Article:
With the Expansion Draft just around the corner, the Florida Panthers need to decide which forwards they’d like to protect. One in particular who should be protected is Reilly Smith.
Let’s remind ourselves the rules of the Expansion Draft. You have two options when it comes to protecting your own players. Firstly, you can go with seven forwards, three defensemen, and one goaltender. Or secondly, you can protect eight skaters (forwards/defensemen) and one goalie. For the Cats, the first option makes much more sense and is likely the decision they will make.
In terms of Reilly, he had a disappointing season this year. Now this isn’t to say that he was the only one who had a bad year. Many others were disappointing as well. Not just Smith. When he first arrived in Florida, it was quite obvious how well he adapted with his new team. That season (2015-16), Smith went on to score 25 goals, which resulted in 50 points. That year turned out to be the second best year in terms of points, only trailing the 2013-14 season with Boston (51 points).
Last season (2016-17) seemed to be a struggle for Reilly. He started the season off slow, struggling to find the back of the net. He wasn’t playing like himself at all, as the majority of his shots sailed over the net. Even the clear-cut chances he had in front of goal still weren’t good enough either. Nothing was going in for Smith, and he just couldn’t buy a goal.
When it comes down to protecting forwards, it seems that will take “route A”, which will allow us to protect seven forwards. Despite Reilly’s inconsistency, he must be one of the seven forwards chosen to be protected. At age 26, he has shown his ability to score and set up plays. When Smith is hot, he’s hot. There’s no stopping him. When he’s cold, he’s unfortunately cold. As we saw this past year.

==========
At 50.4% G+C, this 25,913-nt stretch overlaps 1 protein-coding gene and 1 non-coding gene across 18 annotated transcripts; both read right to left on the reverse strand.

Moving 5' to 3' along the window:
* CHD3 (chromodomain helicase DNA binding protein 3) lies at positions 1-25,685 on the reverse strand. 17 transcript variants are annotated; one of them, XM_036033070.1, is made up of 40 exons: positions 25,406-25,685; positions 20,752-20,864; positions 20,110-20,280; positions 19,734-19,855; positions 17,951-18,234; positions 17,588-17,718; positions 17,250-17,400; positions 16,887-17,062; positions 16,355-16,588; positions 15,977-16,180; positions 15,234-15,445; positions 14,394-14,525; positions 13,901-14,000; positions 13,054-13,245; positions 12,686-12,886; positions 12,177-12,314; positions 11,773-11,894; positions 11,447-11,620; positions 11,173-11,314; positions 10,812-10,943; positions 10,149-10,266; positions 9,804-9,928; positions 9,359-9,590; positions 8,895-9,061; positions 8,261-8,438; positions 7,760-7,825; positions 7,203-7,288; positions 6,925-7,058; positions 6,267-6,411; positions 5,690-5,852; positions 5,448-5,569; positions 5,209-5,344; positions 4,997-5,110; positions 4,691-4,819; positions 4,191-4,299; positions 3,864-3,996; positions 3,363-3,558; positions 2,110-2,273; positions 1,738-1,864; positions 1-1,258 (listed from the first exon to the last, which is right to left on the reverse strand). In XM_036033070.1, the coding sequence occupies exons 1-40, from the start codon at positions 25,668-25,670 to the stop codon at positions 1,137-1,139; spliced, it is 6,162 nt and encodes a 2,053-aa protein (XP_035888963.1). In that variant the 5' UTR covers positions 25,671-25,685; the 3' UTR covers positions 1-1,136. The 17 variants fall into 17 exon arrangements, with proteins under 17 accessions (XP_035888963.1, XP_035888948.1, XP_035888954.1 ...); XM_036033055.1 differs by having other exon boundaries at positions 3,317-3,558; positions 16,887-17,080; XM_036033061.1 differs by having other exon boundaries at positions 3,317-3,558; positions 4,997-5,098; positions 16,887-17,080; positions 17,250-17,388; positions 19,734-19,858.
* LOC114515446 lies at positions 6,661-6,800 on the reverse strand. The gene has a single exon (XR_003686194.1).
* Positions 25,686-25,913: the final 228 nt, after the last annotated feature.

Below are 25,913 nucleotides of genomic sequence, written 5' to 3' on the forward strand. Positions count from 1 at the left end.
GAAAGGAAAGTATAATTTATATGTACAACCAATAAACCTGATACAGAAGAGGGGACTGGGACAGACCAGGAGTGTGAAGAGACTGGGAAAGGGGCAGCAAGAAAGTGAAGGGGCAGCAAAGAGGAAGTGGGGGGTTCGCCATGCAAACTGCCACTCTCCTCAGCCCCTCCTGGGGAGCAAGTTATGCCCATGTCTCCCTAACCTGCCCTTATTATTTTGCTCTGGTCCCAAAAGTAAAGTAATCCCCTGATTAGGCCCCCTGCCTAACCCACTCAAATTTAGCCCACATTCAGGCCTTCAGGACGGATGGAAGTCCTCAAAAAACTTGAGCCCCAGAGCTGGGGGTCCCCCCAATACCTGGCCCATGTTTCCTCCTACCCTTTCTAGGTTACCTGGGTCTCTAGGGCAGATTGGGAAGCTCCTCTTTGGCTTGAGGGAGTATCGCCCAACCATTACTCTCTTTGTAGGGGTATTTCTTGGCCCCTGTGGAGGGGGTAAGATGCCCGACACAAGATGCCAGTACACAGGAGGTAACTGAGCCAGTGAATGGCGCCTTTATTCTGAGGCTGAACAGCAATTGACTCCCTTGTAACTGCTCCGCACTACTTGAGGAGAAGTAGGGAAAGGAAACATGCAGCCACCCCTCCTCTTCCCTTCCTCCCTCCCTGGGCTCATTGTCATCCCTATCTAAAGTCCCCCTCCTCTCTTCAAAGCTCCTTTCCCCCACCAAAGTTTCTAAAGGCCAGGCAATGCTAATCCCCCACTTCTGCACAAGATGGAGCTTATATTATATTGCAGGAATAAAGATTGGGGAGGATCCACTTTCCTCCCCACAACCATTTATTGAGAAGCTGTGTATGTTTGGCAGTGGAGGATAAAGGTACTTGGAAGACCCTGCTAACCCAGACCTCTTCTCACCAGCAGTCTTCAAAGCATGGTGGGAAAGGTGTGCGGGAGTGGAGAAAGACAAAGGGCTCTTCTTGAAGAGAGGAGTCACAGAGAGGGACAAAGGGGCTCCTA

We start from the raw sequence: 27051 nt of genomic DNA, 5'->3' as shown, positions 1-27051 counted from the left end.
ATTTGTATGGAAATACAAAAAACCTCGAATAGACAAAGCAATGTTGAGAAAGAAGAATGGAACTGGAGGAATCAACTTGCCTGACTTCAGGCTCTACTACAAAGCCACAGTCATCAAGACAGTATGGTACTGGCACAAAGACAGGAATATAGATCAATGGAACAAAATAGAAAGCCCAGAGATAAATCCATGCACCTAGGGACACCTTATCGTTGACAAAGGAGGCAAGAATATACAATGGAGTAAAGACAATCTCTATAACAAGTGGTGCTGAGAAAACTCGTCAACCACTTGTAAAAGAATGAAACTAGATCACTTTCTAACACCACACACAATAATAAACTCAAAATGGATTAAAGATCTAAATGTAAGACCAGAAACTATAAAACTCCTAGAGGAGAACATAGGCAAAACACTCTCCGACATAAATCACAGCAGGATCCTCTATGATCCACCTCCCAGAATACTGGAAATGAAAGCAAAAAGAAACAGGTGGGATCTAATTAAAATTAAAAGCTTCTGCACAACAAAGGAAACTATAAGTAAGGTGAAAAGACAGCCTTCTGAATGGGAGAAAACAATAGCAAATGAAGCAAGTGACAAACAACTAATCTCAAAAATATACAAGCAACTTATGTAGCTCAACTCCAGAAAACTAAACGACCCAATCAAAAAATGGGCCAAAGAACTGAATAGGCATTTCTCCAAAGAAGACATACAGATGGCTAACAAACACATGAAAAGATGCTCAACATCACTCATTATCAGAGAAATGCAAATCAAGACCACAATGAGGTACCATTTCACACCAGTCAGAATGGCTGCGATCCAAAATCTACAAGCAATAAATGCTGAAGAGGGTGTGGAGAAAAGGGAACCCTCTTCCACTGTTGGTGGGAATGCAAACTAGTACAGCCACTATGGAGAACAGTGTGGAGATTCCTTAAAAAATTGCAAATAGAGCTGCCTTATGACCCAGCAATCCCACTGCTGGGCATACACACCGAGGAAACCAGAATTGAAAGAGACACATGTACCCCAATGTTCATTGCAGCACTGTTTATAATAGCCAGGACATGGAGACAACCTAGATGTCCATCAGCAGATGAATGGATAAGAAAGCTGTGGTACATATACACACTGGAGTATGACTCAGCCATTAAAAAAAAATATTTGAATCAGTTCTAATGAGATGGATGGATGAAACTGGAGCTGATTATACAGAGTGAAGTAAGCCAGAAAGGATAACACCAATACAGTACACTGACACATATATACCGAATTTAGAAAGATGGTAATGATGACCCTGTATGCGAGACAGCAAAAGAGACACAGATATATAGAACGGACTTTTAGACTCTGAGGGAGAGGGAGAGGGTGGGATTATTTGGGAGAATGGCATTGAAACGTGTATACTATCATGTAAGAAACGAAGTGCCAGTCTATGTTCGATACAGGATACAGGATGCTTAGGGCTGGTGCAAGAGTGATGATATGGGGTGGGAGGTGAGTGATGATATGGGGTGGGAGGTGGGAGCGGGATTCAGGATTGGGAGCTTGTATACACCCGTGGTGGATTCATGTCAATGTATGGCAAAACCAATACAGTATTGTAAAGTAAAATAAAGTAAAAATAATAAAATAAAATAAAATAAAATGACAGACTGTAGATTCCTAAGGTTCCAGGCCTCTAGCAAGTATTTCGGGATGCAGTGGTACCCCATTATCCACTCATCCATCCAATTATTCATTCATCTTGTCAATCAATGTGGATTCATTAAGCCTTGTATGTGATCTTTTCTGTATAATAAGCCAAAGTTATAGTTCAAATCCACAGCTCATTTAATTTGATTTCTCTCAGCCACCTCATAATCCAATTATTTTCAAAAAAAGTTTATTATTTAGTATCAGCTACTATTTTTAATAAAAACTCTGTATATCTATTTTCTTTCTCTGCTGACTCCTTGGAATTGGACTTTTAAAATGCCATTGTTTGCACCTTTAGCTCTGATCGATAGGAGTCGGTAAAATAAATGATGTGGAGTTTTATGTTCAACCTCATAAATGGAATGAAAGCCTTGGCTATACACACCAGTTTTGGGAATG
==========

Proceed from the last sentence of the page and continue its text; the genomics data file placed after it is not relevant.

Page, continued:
While his scoring ability may be inconsistent at times, he has proven worthy on different aspects of his game. For instance, the penalty kill. When Reilly is on the PK, you notice a difference out there. Smith often roams around causing lots of problems for his opponents. He is notorious for breaking up plays, getting his stick in the passing lane, and scoring short-handed goals.
That isn’t all in terms of special teams. Smith can also play on the power-play. Not just as a forward, but as a defenseman on the point as well. During the year, Reilly was often put on the point when on the PP. His instructions were simple. When the lane was clear for a shot, shoot and get the puck on net. While he missed a lot of shots during the year, he also grabbed a few goals off the PP. He will need to improve his accuracy over the summer, but it really isn’t something I would worry too much about.
Him, Trocheck, and Jokinen have all bonded well together while on the ice. The trio performed very well during the 2015-16 season. That line (2nd line) was one of the reasons why the Cats made it to the playoffs and finished as Atlantic Division champions. Unfortunately, it was tough to get the trio back together due to the amount of injuries we faced. It led to them all taking upon new roles, in absence of our injured players. When those three are all together at full force, they’re literally impossible to stop.
Overall, Reilly smith is an important piece to the puzzle. Losing him would not only hurt the second line, but the team as well. He has adapted very well during his time here and should be kept despite the year he had last season. If he works on his shot (accuracy primarily) over the summer and generates a new shooting routine that works, then I won’t be surprised to see the old Reilly back to his good old self.